“20 Years Strong: Women Working in Clay” at Woman Made Gallery (WMG) in Chicago opens November 9, 2012, as the final show in our 20th anniversary year. It celebrates 20 years—and more—of 20 American women working in clay. The show demonstrates the varied and powerful contributions women ceramic artists make to the art world.
My vision has been to showcase the conceptual strength, beauty, and skill women demonstrate in their ceramic work—the contemporary vessel, the quotidian pot, sculpture, and figuration. It is a big goal and women’s contributions to the art world are wider than this show can accommodate. However, “Women Working in Clay” is a tribute to women who have forged a place for themselves and others in ceramics.
This vision can be explained by the extraordinary ways these artists have chosen to live their lives: 9 are studio ceramicists—they make their living from their work; 12 are university professors—continuing to explore their own work, and exhibit, as they influence younger artists. All have taught workshops in the best craft schools in the world, given papers at conferences on ceramics, written articles for books, and have therefore widened horizons for others. A number of them have generously trained apprentices who have assisted and learned from them in their studio practice for several years at a time (Granatelli, Polseno). One is the editor of The Studio Potter, a highly respected ceramic journal (Barringer); another owns TRAX Gallery, the respected ceramics gallery in San Francisco (Simon); another has been a visiting artist in Ile Ife, Nigeria, and worked with the female potters of the Volta Region of Ghana and in Ipetumodu, Nigeria. This artist/activist’s works rail against female cutting in that region (Owens-Hart); one was one of Bernard Leach’s last apprentices at his famed St. Ives Pottery and has sought to incorporate his beliefs and way of life in her practice today (Christiansen); another helped build the nationally prominent clay program at the University of Nebraska-Lincoln (Kendall); four are discussed in the seminal publication Women Designers in the USA 1900 – 2000 (Shankin, Winokur, Owens-Hart, Sikora); the younger sculptors are raising families as they contribute to their communities and satisfy their need to work in clay—as did their teachers and mentors before them.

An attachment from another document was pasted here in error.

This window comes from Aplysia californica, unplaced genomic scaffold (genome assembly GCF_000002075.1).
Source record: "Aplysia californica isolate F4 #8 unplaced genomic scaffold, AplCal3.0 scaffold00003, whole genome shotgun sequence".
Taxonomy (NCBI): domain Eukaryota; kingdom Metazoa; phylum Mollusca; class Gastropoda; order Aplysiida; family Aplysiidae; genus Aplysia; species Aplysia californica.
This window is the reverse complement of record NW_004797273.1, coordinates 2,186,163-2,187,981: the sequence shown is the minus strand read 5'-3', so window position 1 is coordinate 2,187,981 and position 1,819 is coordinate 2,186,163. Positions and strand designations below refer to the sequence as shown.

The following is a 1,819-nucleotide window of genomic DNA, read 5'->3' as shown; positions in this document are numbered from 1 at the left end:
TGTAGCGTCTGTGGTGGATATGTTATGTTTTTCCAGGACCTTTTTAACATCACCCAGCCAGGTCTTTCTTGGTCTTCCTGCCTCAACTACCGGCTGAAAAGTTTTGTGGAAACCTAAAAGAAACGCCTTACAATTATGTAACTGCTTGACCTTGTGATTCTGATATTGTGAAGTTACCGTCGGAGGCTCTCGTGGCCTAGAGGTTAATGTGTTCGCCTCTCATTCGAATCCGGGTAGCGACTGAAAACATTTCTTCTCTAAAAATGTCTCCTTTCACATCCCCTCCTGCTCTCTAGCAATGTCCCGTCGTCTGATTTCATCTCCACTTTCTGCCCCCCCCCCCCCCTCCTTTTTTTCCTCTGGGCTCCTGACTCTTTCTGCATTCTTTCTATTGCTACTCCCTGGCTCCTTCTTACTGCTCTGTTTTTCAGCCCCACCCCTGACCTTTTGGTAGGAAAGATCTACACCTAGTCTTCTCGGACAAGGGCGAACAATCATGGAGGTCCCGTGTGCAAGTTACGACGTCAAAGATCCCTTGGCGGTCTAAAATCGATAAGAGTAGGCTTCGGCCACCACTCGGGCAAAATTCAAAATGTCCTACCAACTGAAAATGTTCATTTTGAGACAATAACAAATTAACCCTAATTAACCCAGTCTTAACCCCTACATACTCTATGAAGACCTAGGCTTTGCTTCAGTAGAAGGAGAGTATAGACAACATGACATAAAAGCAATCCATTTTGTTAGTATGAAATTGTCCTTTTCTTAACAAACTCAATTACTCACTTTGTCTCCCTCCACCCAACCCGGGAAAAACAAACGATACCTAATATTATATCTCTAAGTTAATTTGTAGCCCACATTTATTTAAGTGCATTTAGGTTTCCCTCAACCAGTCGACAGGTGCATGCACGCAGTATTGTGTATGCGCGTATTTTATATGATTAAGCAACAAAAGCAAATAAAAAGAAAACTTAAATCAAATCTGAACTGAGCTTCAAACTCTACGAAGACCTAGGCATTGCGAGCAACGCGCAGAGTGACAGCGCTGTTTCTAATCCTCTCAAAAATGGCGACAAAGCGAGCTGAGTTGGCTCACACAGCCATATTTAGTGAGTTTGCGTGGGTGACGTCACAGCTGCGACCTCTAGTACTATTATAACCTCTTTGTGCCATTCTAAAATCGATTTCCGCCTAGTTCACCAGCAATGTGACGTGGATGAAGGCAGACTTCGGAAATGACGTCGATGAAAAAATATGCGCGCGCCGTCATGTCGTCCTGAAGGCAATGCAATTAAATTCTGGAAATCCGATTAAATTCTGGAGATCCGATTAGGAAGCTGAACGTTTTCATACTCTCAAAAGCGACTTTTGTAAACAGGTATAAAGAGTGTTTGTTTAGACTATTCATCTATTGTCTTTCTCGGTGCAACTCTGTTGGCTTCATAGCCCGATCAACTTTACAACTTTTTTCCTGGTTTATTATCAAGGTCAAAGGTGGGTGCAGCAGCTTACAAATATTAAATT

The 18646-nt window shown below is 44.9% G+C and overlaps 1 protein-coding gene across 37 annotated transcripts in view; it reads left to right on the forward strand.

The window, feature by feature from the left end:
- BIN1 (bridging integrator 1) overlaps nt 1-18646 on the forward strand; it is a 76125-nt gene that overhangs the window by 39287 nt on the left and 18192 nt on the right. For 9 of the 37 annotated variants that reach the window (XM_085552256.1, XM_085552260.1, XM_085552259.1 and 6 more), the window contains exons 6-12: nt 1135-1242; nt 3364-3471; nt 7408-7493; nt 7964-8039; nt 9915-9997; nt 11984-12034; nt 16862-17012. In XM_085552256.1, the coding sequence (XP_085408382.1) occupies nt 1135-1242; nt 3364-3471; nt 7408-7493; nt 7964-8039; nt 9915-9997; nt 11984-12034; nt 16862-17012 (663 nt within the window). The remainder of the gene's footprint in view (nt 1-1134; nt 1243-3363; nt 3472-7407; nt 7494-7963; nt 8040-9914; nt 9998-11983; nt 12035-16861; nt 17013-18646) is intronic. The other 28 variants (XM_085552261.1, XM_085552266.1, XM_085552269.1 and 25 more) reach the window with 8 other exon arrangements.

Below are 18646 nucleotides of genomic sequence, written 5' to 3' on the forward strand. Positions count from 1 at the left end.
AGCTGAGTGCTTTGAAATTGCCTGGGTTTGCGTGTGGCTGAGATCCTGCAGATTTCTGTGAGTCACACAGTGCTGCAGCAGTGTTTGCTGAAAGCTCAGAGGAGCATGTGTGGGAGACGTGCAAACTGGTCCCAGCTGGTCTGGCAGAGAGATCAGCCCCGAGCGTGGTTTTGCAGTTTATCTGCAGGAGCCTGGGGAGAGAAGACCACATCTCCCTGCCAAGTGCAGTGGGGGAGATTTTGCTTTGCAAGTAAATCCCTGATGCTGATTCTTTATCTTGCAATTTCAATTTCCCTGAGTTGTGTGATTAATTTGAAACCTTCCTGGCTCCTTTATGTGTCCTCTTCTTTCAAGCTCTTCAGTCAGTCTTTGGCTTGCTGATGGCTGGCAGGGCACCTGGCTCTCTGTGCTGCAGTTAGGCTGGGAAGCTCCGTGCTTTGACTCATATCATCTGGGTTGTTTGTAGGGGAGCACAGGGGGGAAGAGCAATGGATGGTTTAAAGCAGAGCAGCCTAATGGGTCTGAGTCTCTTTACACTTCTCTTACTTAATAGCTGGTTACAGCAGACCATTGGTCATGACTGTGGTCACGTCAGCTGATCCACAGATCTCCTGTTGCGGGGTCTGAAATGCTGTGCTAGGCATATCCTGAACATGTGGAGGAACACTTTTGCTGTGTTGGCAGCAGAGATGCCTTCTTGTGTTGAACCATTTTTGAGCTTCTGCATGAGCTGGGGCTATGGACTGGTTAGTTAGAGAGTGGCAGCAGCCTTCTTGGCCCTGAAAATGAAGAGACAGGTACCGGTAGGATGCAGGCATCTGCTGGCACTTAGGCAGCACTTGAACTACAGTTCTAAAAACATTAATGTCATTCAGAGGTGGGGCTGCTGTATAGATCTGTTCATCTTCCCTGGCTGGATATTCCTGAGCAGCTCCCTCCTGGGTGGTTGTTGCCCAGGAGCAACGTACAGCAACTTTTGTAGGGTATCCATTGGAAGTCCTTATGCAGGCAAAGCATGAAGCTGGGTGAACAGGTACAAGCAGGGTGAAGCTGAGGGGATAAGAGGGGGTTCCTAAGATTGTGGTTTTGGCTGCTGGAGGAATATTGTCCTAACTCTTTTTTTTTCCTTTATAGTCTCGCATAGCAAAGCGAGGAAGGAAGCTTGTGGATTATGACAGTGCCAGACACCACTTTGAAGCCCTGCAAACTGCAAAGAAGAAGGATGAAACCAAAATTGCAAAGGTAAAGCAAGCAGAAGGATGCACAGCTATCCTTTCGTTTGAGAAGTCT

If a person’s commitment to a field is determined at some point in her life by SEEING how a life in her field is lived, then one of my curatorial criteria has been to feature women who are not only working artists but also mentors, teachers and influential examples to the young ceramic artists of the future. Many of these women were university students when their teachers told them to go home and have babies. They persevered, and the lives they have created are examples to younger women of what is possible if they choose to be ceramic artists.
These women are not emerging artists. They are mature artists whose works are represented in national and international collections—The Smithsonian, The Huntington Museum of Art, The John Michael Kohler Arts Center Collection, The Mint Museum, Charlotte, NC, to name a few, and they have had solo museum shows as well. As individual artists they have contributed to the wider narrative and conversations about ceramics, vessels, sculpture–and these objects’ places in our lives. These women have influenced many, and continue to be an example to women within and outside the arts community.
Curated by Linda Hillman